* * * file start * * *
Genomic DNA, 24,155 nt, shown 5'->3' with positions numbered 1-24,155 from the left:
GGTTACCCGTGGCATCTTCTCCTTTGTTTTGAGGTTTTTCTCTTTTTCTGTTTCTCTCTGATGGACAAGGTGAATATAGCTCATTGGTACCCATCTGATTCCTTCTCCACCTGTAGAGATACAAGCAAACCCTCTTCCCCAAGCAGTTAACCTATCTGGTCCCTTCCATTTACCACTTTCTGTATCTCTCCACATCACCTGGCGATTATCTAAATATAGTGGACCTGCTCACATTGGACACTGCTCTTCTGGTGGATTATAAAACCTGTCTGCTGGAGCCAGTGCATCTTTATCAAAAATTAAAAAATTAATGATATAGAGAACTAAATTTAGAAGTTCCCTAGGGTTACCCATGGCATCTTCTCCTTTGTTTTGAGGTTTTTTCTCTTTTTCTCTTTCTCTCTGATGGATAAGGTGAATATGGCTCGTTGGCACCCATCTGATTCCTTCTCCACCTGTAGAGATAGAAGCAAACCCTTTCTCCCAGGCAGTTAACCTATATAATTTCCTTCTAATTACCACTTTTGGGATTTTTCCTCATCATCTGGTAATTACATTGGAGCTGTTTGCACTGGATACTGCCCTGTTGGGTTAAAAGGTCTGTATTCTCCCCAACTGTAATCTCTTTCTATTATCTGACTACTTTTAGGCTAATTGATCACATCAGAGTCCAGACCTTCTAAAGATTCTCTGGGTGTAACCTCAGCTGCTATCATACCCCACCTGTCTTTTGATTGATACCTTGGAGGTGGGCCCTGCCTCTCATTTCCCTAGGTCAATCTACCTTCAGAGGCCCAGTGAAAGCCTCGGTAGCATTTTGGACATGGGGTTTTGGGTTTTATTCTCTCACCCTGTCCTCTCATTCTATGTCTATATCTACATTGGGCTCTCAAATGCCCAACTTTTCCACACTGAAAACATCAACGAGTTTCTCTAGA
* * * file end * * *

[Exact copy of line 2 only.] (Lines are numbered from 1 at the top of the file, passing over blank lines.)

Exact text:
GGTTACCCGTGGCATCTTCTCCTTTGTTTTGAGGTTTTTCTCTTTTTCTGTTTCTCTCTGATGGACAAGGTGAATATAGCTCATTGGTACCCATCTGATTCCTTCTCCACCTGTAGAGATACAAGCAAACCCTCTTCCCCAAGCAGTTAACCTATCTGGTCCCTTCCATTTACCACTTTCTGTATCTCTCCACATCACCTGGCGATTATCTAAATATAGTGGACCTGCTCACATTGGACACTGCTCTTCTGGTGGATTATAAAACCTGTCTGCTGGAGCCAGTGCATCTTTATCAAAAATTAAAAAATTAATGATATAGAGAACTAAATTTAGAAGTTCCCTAGGGTTACCCATGGCATCTTCTCCTTTGTTTTGAGGTTTTTTCTCTTTTTCTCTTTCTCTCTGATGGATAAGGTGAATATGGCTCGTTGGCACCCATCTGATTCCTTCTCCACCTGTAGAGATAGAAGCAAACCCTTTCTCCCAGGCAGTTAACCTATATAATTTCCTTCTAATTACCACTTTTGGGATTTTTCCTCATCATCTGGTAATTACATTGGAGCTGTTTGCACTGGATACTGCCCTGTTGGGTTAAAAGGTCTGTATTCTCCCCAACTGTAATCTCTTTCTATTATCTGACTACTTTTAGGCTAATTGATCACATCAGAGTCCAGACCTTCTAAAGATTCTCTGGGTGTAACCTCAGCTGCTATCATACCCCACCTGTCTTTTGATTGATACCTTGGAGGTGGGCCCTGCCTCTCATTTCCCTAGGTCAATCTACCTTCAGAGGCCCAGTGAAAGCCTCGGTAGCATTTTGGACATGGGGTTTTGGGTTTTATTCTCTCACCCTGTCCTCTCATTCTATGTCTATATCTACATTGGGCTCTCAAATGCCCAACTTTTCCACACTGAAAACATCAACGAGTTTCTCTAGA